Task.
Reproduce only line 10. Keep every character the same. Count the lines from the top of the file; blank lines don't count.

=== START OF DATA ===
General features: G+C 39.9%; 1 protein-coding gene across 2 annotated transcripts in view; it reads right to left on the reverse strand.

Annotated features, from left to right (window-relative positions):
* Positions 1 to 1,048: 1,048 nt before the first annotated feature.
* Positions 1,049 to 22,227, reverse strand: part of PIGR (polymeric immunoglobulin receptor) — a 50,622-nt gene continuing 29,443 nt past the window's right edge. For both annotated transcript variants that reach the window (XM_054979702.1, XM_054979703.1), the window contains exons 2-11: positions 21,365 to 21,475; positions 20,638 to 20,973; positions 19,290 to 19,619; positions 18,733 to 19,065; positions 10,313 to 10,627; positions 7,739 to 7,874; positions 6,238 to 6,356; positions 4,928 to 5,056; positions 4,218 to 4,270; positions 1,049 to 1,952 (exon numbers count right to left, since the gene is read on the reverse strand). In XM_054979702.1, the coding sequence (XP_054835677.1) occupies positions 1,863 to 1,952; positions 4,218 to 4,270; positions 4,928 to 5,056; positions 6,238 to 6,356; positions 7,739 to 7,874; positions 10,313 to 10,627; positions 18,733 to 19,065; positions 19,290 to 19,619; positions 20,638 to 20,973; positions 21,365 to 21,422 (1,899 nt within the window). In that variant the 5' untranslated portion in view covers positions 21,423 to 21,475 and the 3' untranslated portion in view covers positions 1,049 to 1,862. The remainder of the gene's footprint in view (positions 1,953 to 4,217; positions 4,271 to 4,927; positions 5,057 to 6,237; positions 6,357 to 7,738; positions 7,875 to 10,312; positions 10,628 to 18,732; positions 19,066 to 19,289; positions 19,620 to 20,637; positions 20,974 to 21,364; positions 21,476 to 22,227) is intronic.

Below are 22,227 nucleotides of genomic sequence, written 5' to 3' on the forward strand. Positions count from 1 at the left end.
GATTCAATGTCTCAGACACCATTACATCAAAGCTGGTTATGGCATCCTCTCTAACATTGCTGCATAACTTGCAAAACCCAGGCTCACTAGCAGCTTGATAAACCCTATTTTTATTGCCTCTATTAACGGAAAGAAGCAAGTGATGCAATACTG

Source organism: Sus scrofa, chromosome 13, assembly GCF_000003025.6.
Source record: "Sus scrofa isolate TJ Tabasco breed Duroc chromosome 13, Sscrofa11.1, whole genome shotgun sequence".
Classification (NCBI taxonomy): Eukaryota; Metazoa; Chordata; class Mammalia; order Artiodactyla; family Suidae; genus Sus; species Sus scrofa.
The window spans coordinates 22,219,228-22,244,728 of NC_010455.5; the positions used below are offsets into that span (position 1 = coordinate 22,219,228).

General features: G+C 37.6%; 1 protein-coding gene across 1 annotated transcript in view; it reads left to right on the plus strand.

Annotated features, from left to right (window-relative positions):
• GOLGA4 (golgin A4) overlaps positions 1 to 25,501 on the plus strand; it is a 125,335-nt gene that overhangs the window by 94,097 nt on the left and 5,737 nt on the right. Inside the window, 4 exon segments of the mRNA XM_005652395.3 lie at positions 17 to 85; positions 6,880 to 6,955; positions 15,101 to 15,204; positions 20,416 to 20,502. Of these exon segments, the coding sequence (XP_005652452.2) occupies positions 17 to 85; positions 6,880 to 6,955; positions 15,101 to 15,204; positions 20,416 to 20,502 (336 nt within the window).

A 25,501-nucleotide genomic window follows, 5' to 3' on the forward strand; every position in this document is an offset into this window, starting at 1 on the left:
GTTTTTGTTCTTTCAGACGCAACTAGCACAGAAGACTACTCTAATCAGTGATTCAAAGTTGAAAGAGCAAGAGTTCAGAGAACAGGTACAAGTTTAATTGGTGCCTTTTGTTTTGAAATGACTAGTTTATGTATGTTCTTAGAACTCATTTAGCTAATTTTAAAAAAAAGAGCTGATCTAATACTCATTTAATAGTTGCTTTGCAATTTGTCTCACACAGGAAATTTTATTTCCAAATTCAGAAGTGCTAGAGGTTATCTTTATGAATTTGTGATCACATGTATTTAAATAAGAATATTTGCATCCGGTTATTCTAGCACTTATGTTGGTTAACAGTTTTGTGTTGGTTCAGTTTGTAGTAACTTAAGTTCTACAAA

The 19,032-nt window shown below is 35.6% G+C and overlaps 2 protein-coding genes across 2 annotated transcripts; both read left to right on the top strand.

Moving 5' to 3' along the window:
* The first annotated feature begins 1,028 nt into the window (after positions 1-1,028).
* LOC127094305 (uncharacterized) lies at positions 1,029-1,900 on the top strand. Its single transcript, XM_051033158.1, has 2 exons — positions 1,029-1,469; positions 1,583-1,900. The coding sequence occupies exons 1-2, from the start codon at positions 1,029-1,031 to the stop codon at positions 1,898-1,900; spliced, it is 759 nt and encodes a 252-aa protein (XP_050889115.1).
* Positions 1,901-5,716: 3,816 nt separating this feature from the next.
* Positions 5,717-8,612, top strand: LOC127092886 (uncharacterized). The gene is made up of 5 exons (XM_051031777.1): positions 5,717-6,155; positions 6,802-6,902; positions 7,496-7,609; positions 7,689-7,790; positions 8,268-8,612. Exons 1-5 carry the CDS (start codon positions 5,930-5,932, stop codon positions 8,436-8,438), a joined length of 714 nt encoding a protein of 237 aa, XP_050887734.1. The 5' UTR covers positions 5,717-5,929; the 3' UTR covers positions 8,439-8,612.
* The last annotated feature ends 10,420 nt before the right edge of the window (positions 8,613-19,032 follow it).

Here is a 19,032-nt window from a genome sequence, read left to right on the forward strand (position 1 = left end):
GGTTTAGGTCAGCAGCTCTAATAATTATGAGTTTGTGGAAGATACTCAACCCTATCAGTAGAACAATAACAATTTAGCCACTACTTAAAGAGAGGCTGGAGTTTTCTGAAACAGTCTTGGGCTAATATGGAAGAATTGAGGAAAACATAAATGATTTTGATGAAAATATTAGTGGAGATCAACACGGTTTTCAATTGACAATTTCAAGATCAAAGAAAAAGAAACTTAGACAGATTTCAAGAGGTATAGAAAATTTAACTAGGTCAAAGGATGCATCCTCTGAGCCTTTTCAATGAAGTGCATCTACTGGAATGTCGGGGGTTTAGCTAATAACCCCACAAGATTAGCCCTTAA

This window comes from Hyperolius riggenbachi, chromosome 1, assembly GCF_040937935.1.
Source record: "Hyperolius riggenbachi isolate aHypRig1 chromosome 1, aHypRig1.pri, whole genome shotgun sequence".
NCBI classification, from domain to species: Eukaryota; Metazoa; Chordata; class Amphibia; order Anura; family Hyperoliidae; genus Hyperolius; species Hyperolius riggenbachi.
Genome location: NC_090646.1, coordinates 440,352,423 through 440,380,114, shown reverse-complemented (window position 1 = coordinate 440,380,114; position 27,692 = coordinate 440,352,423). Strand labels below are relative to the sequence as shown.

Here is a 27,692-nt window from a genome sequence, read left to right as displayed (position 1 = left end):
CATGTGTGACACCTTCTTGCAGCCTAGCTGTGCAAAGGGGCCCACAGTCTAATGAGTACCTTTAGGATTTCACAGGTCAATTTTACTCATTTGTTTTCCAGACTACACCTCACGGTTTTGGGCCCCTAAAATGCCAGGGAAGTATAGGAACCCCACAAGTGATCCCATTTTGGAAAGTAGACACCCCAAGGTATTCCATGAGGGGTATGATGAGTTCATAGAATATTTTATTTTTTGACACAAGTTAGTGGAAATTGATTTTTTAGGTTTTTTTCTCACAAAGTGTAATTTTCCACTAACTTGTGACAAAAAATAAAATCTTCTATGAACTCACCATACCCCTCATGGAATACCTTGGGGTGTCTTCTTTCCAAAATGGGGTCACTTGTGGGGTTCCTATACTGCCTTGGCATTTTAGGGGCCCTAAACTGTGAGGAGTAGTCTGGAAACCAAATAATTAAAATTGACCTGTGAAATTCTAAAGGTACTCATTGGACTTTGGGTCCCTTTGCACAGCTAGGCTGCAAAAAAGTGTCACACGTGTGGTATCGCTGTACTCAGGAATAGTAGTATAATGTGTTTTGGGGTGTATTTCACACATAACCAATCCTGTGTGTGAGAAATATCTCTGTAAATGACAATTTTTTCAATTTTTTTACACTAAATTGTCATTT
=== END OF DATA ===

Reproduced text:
The window spans coordinates 22,219,228-22,244,728 of NC_010455.5; the positions used below are offsets into that span (position 1 = coordinate 22,219,228).